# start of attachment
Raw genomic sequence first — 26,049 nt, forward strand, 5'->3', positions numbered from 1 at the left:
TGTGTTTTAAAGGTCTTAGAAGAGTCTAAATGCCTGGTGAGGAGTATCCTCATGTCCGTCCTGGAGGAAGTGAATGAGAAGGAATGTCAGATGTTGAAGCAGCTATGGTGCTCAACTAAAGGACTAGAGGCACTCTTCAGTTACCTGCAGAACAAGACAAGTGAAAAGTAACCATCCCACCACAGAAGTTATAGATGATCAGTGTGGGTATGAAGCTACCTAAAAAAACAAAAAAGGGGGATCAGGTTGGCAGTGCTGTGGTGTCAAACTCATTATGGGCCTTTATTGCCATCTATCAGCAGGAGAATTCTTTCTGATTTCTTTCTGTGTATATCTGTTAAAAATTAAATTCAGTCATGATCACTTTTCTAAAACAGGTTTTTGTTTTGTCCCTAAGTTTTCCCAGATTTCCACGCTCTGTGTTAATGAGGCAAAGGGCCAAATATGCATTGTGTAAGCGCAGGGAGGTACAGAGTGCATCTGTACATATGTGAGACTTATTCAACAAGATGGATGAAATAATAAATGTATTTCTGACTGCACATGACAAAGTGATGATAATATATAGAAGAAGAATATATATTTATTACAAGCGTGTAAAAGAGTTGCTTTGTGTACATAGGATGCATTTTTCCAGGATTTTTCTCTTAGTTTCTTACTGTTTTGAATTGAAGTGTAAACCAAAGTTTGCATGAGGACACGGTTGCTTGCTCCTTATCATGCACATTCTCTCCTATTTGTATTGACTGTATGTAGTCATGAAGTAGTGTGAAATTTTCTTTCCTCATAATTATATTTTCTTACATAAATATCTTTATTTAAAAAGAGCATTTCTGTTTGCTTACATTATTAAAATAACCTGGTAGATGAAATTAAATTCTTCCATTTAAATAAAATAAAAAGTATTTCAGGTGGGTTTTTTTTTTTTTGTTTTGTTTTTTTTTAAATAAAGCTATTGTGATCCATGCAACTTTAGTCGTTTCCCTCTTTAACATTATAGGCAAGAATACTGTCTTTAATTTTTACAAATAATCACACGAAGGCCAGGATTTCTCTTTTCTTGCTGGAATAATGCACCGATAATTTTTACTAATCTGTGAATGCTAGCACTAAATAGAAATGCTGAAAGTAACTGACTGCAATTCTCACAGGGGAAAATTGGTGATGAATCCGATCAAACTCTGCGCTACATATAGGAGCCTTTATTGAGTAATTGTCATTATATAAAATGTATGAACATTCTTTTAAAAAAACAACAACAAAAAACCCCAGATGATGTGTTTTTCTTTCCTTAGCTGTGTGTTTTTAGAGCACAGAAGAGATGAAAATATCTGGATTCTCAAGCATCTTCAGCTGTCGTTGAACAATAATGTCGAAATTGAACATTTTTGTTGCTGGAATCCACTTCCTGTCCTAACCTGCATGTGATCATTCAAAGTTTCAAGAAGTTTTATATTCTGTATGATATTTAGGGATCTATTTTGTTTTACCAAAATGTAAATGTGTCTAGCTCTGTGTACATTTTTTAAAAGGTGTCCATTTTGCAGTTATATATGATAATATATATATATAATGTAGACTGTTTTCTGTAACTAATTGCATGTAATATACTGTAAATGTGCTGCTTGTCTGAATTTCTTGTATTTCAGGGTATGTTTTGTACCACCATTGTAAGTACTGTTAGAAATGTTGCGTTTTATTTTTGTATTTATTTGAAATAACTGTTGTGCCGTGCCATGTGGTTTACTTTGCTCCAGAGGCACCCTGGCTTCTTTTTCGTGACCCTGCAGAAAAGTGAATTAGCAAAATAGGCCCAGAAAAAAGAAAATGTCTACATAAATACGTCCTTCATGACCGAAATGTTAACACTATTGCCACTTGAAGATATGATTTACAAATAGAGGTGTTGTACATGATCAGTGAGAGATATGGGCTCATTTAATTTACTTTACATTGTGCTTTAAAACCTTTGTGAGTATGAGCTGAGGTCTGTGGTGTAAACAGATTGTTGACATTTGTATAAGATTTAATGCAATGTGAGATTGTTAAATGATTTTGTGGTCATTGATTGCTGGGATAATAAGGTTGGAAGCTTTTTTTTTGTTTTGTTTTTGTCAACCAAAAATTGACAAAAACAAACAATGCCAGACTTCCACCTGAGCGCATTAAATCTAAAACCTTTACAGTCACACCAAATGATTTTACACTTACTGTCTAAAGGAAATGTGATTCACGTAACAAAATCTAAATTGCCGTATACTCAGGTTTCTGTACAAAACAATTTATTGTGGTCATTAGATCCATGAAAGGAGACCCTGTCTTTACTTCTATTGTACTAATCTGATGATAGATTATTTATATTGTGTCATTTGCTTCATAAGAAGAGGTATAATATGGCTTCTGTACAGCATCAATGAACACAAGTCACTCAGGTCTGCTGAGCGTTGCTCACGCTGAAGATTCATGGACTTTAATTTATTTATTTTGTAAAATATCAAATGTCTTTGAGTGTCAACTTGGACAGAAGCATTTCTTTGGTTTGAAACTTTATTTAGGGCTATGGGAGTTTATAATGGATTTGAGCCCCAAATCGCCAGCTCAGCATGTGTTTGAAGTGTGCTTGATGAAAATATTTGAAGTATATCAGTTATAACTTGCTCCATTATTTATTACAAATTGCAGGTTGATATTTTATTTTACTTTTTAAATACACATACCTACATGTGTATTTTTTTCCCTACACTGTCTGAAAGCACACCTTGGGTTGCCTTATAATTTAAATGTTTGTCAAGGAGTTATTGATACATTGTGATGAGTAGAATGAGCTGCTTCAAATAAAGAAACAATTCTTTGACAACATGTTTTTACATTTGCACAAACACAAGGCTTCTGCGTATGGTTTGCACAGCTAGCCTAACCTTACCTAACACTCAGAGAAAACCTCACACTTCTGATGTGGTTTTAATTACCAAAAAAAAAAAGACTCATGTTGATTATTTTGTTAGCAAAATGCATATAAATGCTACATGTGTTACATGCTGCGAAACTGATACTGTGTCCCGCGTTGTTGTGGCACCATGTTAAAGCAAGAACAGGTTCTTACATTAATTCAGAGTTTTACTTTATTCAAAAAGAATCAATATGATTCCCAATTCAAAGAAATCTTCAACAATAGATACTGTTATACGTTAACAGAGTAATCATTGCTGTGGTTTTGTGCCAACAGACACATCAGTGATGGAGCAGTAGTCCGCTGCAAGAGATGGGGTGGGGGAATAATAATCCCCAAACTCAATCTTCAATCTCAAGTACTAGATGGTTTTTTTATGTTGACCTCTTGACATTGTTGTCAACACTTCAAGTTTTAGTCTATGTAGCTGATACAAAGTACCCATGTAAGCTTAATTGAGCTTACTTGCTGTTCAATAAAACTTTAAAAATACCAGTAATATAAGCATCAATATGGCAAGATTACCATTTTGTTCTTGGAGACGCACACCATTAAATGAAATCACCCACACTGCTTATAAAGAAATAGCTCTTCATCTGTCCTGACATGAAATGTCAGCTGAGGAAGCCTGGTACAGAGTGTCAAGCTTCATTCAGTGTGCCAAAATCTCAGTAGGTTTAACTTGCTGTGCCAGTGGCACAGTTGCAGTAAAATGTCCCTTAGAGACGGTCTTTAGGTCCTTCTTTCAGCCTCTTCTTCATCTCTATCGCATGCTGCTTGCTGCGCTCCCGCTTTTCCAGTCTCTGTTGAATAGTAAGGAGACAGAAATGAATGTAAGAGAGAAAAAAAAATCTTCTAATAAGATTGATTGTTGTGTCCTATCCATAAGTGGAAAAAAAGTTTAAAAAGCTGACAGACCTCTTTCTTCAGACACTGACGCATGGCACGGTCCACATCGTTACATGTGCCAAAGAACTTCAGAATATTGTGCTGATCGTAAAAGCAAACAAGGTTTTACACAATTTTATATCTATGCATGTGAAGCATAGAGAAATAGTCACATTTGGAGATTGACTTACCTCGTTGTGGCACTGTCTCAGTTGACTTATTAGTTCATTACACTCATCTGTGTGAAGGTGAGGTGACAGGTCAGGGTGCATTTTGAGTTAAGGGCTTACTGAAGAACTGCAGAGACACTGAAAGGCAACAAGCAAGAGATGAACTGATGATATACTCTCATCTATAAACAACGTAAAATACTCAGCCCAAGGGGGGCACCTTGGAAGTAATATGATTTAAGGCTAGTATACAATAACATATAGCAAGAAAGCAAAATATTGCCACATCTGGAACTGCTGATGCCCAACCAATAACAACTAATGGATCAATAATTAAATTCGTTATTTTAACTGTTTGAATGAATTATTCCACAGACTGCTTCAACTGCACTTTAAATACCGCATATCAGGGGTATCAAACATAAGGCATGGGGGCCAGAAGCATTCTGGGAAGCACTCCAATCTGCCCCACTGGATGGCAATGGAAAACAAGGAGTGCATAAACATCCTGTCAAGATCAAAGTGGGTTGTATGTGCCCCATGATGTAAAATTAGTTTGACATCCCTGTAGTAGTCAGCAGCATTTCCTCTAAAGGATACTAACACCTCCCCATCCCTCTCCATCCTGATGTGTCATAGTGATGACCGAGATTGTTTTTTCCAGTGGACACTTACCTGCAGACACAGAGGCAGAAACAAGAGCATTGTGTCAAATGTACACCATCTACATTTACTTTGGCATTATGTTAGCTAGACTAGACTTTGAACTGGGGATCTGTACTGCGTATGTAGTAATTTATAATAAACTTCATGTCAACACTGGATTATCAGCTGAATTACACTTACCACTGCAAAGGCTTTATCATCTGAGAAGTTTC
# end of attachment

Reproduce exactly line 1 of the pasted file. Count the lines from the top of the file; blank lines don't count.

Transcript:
Raw genomic sequence first — 26,049 nt, forward strand, 5'->3', positions numbered from 1 at the left: